Tim Oliver's Death List
Issue 144, November 2015
Meet Tim Oliver, a minerals engineer in Arizona, who maintains a death-list of new projects showing signs of a potentially fatal engineering defect.
Oliver advises companies, ironing-out difficulties before they multiply, but he is also used as an on-call engineer to some of the largest mining investors in the US, to ferret out flaws in a project's engineering. Talking in gallons per minute and tonnes per day, he says investors take “a leap of faith” when it comes to engineering.
“I see so many supposedly crack investors that do the stupidest things,” he says. “They all hire geologists, but nobody looks at the engineering.” Investors “just figure that if an engineer stamped it and I don't understand it, it must be okay.”
All too often that is not the case. In June, Rubicon Minerals poured its first gold bar from its Phoenix underground gold mine in Canada's Red Lake district, but on Tuesday, its shares tanked 55 per cent after the company suspended Phoenix, saying it “requires additional analysis.”
The “much ballyhooed June gold pour was just a show,” Oliver believes. “Rubicon managed to choke enough ore through the grinding mill to collect sufficient gravity concentrates to stage a gold pour.” Rubicon maintains that its mill commissioning is complete, but Oliver's analysis of its public filings suggests the mill has only run for around 20 days in the last 5 months.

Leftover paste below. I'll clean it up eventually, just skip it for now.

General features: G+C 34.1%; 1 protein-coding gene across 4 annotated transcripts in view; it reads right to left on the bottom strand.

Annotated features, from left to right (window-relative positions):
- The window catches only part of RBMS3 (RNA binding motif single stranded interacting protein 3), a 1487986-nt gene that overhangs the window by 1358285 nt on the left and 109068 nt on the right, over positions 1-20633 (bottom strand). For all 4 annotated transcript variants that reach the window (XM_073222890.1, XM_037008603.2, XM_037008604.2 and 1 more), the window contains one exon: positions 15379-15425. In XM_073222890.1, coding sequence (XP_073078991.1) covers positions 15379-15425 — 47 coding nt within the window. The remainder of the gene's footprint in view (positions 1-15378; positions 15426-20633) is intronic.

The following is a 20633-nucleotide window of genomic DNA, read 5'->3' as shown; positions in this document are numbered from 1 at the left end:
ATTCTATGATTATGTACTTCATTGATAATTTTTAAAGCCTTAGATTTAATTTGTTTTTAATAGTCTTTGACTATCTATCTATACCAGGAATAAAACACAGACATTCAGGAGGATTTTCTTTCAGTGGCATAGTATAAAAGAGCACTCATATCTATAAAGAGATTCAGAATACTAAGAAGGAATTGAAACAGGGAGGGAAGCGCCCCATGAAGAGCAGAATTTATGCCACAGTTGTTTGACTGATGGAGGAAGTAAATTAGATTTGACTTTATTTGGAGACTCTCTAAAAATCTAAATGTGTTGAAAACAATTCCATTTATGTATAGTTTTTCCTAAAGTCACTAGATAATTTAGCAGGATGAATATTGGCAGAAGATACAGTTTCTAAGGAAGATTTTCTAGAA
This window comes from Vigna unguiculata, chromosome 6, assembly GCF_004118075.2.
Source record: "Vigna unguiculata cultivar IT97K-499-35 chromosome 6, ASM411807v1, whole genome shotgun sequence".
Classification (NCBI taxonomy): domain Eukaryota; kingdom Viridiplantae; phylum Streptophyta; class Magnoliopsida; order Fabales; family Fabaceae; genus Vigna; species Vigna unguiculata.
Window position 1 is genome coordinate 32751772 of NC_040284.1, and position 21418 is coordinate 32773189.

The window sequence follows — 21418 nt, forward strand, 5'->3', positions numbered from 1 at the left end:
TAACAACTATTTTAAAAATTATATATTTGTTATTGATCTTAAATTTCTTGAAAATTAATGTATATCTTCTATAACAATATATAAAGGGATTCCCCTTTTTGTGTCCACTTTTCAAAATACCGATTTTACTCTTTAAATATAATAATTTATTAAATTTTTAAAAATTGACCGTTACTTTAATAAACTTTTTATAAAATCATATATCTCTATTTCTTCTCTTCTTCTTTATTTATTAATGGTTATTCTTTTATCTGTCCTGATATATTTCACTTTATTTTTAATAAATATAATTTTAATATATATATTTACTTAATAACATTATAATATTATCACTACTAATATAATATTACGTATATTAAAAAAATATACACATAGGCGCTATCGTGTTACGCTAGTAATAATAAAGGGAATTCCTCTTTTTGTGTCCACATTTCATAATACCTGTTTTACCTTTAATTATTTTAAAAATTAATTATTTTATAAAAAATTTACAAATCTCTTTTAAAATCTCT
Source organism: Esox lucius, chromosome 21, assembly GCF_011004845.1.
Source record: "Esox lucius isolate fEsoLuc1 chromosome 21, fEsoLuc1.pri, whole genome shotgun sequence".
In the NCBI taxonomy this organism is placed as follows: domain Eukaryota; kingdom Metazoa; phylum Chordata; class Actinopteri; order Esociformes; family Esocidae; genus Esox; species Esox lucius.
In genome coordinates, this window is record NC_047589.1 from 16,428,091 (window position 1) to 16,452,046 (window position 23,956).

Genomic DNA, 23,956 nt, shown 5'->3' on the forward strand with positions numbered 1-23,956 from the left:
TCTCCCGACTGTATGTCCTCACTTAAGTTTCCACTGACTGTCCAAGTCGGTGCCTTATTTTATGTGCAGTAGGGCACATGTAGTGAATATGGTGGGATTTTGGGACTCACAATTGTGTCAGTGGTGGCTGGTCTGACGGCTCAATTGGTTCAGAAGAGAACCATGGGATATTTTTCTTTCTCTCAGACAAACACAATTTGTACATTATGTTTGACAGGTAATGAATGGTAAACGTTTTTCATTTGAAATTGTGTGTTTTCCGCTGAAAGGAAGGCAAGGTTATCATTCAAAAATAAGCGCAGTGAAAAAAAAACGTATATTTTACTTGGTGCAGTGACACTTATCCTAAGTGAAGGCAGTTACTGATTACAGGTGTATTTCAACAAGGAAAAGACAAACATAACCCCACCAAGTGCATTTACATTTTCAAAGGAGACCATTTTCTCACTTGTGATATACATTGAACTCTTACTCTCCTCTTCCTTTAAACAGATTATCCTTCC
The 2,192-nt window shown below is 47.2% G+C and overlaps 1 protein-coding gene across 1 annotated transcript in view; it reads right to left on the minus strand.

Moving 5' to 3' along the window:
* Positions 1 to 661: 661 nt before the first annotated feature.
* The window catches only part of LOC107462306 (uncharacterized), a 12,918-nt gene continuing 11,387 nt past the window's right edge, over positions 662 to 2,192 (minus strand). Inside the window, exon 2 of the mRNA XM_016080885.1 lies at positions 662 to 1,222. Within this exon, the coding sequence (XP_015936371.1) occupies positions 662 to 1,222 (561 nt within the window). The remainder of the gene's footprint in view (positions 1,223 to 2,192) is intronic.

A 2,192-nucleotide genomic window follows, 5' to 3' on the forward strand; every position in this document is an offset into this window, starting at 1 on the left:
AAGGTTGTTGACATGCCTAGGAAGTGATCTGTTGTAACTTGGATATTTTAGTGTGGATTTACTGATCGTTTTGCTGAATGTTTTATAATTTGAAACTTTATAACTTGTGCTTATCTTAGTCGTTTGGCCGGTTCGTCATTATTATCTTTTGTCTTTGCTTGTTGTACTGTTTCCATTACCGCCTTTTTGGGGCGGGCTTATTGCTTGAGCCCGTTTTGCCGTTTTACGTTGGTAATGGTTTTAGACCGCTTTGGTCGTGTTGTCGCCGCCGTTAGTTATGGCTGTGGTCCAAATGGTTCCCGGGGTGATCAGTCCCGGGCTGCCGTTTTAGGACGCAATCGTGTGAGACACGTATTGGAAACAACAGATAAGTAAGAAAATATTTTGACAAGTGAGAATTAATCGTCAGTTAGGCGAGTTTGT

The company was high on Oliver's watch list; he was calling Phoenix “toast” in early October. So where else is he looking?
Valued at C$55m ($42m), Largo Resources reported record daily production in August at its Maracas vanadium mine in Brazil, but the mine is burning cash and is chronically behind schedule.
Construction began in 2012, but Maracas has failed to sustain nameplate capacity and ramp-up remains incomplete. Last month, its CEO Mark Smith admitted the operation is facing a catalogue of engineering failures, forcing it to replace key parts, including tanks and conveyers.
Like Rubicon Minerals, to avoid the cost of a detailed engineering assessment, Largo built the mine off a preliminary economic assessment, or PEA, which Oliver describes as little more than a “guess” at a cost estimate. The “single biggest sin in mine development”, he says, is “building a project without adequate engineering... The construction itself doesn't lie.”
Cut corners, bullish assumptions and rose-tinted reports designed to push projects passed boards are just some of the problems behind mine construction that barely get reported to the stock exchange, yet have the power to sink a company.
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